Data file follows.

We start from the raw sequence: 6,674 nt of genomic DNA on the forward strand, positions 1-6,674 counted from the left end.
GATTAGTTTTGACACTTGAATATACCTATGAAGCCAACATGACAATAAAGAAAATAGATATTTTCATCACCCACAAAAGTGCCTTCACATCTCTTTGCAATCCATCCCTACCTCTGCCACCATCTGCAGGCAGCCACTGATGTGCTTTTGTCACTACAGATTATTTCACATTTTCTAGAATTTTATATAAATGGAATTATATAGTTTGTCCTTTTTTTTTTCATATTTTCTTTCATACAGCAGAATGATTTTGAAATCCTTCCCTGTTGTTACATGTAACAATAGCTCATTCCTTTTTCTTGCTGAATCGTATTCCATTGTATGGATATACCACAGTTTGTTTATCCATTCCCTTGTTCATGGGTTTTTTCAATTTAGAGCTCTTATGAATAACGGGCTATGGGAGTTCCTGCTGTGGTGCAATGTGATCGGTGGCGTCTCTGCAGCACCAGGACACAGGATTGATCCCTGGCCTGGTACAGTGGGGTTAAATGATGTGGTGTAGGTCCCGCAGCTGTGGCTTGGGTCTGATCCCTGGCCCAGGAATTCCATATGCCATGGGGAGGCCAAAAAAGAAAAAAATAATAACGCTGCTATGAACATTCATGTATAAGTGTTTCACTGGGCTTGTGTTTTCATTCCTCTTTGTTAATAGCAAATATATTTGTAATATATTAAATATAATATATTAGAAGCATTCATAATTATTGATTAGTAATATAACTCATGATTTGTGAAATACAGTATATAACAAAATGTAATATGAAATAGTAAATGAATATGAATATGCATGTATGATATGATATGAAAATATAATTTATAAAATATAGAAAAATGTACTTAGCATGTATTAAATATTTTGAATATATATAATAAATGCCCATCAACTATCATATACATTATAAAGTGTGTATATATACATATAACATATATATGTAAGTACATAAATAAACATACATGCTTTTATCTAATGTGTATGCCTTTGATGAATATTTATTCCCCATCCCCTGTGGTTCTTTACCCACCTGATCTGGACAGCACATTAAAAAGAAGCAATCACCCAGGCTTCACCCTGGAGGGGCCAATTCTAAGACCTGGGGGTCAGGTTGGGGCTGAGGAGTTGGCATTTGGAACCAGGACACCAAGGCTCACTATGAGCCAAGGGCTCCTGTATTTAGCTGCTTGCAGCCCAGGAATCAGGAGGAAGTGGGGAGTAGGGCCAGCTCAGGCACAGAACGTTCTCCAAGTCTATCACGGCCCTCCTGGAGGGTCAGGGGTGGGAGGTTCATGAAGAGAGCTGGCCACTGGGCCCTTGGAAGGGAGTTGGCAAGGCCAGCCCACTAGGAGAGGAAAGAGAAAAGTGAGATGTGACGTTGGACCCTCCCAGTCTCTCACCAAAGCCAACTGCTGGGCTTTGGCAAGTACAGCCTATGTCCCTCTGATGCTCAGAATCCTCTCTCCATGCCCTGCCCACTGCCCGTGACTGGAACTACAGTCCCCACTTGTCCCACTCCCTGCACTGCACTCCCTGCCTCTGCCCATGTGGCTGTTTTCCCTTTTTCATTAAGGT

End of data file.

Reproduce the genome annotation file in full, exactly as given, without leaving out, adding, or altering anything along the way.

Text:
We start from the raw sequence: 6,674 nt of genomic DNA on the forward strand, positions 1-6,674 counted from the left end.
GATTAGTTTTGACACTTGAATATACCTATGAAGCCAACATGACAATAAAGAAAATAGATATTTTCATCACCCACAAAAGTGCCTTCACATCTCTTTGCAATCCATCCCTACCTCTGCCACCATCTGCAGGCAGCCACTGATGTGCTTTTGTCACTACAGATTATTTCACATTTTCTAGAATTTTATATAAATGGAATTATATAGTTTGTCCTTTTTTTTTTCATATTTTCTTTCATACAGCAGAATGATTTTGAAATCCTTCCCTGTTGTTACATGTAACAATAGCTCATTCCTTTTTCTTGCTGAATCGTATTCCATTGTATGGATATACCACAGTTTGTTTATCCATTCCCTTGTTCATGGGTTTTTTCAATTTAGAGCTCTTATGAATAACGGGCTATGGGAGTTCCTGCTGTGGTGCAATGTGATCGGTGGCGTCTCTGCAGCACCAGGACACAGGATTGATCCCTGGCCTGGTACAGTGGGGTTAAATGATGTGGTGTAGGTCCCGCAGCTGTGGCTTGGGTCTGATCCCTGGCCCAGGAATTCCATATGCCATGGGGAGGCCAAAAAAGAAAAAAATAATAACGCTGCTATGAACATTCATGTATAAGTGTTTCACTGGGCTTGTGTTTTCATTCCTCTTTGTTAATAGCAAATATATTTGTAATATATTAAATATAATATATTAGAAGCATTCATAATTATTGATTAGTAATATAACTCATGATTTGTGAAATACAGTATATAACAAAATGTAATATGAAATAGTAAATGAATATGAATATGCATGTATGATATGATATGAAAATATAATTTATAAAATATAGAAAAATGTACTTAGCATGTATTAAATATTTTGAATATATATAATAAATGCCCATCAACTATCATATACATTATAAAGTGTGTATATATACATATAACATATATATGTAAGTACATAAATAAACATACATGCTTTTATCTAATGTGTATGCCTTTGATGAATATTTATTCCCCATCCCCTGTGGTTCTTTACCCACCTGATCTGGACAGCACATTAAAAAGAAGCAATCACCCAGGCTTCACCCTGGAGGGGCCAATTCTAAGACCTGGGGGTCAGGTTGGGGCTGAGGAGTTGGCATTTGGAACCAGGACACCAAGGCTCACTATGAGCCAAGGGCTCCTGTATTTAGCTGCTTGCAGCCCAGGAATCAGGAGGAAGTGGGGAGTAGGGCCAGCTCAGGCACAGAACGTTCTCCAAGTCTATCACGGCCCTCCTGGAGGGTCAGGGGTGGGAGGTTCATGAAGAGAGCTGGCCACTGGGCCCTTGGAAGGGAGTTGGCAAGGCCAGCCCACTAGGAGAGGAAAGAGAAAAGTGAGATGTGACGTTGGACCCTCCCAGTCTCTCACCAAAGCCAACTGCTGGGCTTTGGCAAGTACAGCCTATGTCCCTCTGATGCTCAGAATCCTCTCTCCATGCCCTGCCCACTGCCCGTGACTGGAACTACAGTCCCCACTTGTCCCACTCCCTGCACTGCACTCCCTGCCTCTGCCCATGTGGCTGTTTTCCCTTTTTCATTAAGGT